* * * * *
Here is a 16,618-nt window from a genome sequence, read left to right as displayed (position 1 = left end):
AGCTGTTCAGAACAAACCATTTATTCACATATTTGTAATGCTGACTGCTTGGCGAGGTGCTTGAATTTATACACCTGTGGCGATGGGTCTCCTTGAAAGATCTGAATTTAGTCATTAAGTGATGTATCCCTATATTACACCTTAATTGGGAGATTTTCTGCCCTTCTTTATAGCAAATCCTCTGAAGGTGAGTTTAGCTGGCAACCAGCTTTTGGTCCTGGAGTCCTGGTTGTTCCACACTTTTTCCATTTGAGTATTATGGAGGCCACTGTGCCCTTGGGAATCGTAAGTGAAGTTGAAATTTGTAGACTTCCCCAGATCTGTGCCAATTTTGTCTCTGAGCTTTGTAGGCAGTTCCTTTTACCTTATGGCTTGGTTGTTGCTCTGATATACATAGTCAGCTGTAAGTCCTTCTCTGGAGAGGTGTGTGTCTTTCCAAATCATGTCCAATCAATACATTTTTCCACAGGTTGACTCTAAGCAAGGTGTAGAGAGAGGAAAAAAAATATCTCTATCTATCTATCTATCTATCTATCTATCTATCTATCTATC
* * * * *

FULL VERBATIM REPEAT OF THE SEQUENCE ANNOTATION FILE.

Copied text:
Here is a 16,618-nt window from a genome sequence, read left to right as displayed (position 1 = left end):
AGCTGTTCAGAACAAACCATTTATTCACATATTTGTAATGCTGACTGCTTGGCGAGGTGCTTGAATTTATACACCTGTGGCGATGGGTCTCCTTGAAAGATCTGAATTTAGTCATTAAGTGATGTATCCCTATATTACACCTTAATTGGGAGATTTTCTGCCCTTCTTTATAGCAAATCCTCTGAAGGTGAGTTTAGCTGGCAACCAGCTTTTGGTCCTGGAGTCCTGGTTGTTCCACACTTTTTCCATTTGAGTATTATGGAGGCCACTGTGCCCTTGGGAATCGTAAGTGAAGTTGAAATTTGTAGACTTCCCCAGATCTGTGCCAATTTTGTCTCTGAGCTTTGTAGGCAGTTCCTTTTACCTTATGGCTTGGTTGTTGCTCTGATATACATAGTCAGCTGTAAGTCCTTCTCTGGAGAGGTGTGTGTCTTTCCAAATCATGTCCAATCAATACATTTTTCCACAGGTTGACTCTAAGCAAGGTGTAGAGAGAGGAAAAAAAATATCTCTATCTATCTATCTATCTATCTATCTATCTATCTATCTATC